Little ‘Green Men’. The United States is not alone in its use of Unconventional Warfare. Russia, China, Iran and other nations are very adept in the use of UW. However, these countries use of UW is as a function within a larger construct – often referred to as Hybrid Warfare or Irregular Warfare. Some military observers have pointed out the successful use of ‘little green men’ by Russia in the Crimea and western Ukraine as examples of modern day Hybrid Warfare.  There are a number of other terms that could be used to describe this type of warfare to include UW, Political Warfare, Gray Zone, Asymmetric Warfare, Irregular Warfare, and more. For many people the complex set of terms are bewildering.
UW or Political Warfare. One writer, Douglas Livermore, has penned a paper that suggests the special operations community is handicapped with the UW term. He believes that senior policy makers have trouble understanding UW and that the broader concept of Political Warfare needs to be introduced (or reintroduced). He also thinks that the SOF community should move away from the unhelpful doctrinal term of Unconventional Warfare and replace it with the more descriptive term of “support to indigenous resistance”. This term would be a function within the broader concept of SOF support to Political Warfare. Livermore believes the UW term served us well during the Cold War (think Flintlock) but that over the course of time the term has been distorted. He thinks the more comprehensive ‘whole of government’ concept of Political Warfare “. . . incorporates all elements of U.S. national power . . .” and is more useful for senior policy makers in the support of U.S. national objectives.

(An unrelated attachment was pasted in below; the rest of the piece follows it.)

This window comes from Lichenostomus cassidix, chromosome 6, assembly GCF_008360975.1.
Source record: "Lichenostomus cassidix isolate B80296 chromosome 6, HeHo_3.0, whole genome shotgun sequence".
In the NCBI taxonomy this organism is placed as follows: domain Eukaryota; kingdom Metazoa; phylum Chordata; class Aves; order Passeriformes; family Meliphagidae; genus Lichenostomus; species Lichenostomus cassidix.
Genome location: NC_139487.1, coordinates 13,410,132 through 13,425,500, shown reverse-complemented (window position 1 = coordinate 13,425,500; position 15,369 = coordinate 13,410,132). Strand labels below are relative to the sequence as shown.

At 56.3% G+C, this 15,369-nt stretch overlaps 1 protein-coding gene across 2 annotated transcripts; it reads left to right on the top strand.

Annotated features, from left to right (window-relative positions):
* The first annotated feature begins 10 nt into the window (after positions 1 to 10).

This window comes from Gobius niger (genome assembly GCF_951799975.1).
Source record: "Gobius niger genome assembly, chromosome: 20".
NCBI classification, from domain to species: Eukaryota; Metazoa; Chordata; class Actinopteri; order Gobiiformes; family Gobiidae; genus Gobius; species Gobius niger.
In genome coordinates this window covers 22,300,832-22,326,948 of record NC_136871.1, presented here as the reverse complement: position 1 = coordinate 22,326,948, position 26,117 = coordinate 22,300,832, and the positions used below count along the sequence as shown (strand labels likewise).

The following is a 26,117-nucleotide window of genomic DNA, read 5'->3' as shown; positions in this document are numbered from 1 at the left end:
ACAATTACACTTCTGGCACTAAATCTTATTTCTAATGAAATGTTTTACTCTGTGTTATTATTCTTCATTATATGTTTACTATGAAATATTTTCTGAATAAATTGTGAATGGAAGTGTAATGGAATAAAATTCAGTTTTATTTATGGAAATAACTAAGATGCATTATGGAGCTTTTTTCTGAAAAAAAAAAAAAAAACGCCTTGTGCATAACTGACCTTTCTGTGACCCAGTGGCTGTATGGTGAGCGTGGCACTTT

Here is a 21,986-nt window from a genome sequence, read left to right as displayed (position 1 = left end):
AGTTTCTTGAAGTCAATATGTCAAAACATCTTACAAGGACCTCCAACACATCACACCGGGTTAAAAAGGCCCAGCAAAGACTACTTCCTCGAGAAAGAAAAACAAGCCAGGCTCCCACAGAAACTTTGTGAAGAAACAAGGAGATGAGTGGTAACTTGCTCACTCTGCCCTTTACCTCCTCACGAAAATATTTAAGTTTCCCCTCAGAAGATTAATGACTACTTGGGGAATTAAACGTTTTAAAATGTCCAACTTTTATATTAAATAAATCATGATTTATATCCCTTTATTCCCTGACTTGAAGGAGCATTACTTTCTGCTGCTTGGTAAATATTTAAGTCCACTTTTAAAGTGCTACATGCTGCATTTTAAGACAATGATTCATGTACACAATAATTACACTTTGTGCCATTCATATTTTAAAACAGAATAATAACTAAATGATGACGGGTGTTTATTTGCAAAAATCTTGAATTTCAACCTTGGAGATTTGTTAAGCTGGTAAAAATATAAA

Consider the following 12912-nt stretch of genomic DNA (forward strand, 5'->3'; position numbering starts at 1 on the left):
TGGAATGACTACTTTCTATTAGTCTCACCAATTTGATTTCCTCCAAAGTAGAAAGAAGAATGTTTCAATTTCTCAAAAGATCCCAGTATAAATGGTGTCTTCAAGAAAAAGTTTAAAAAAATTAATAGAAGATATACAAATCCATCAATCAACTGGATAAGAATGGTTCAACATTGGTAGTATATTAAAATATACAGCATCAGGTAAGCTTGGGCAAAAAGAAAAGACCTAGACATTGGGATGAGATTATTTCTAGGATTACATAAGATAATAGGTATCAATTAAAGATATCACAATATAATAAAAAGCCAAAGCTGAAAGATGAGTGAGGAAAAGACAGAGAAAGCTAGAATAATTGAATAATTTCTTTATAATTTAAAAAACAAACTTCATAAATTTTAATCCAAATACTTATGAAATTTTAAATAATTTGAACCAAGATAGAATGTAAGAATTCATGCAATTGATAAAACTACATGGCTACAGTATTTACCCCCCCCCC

Author. Douglas Livermore is a Special Forces Officer with Special Forces Detachment – NATO (SOD-N) in the Maryland Army National Guard. He also works for the Department of Defense as an operational advisor and has had multiple deployments to Iraq, Afghanistan, and Africa. His article (link provided below) is a good read and would be very informative for the special operations practitioner.
“It’s Time For Special Operations to Dump ‘Unconventional Warfare'”, by Doug Livermore, War on the Rocks, October 6, 2017.
 The other core missions are counterterrorism (CT), direct action (DA), foreign internal defense (FID), and special reconnaissance (SR).
 A great concern of the Baltic States and Poland is the use of Hybrid Warfare by Russia to expand its influence and control into eastern Europe. NATO is taking a very proactive stance in signaling their opposition to Russia’s aggressive moves by the forward staging of air and ground assets into Poland, Lithuania, Estonia, and Latvia and through the conduct of numerous exercises in eastern Europe. However, the likely threat from Russia will not not be conventional but a form of Hybrid Warfare (or Political Warfare).
A listing of documents, publications, and articles about Unconventional Warfare can be found at the following link:
UW Pocket Guide, United States Army Special Operations Command (USASOC), April 2016.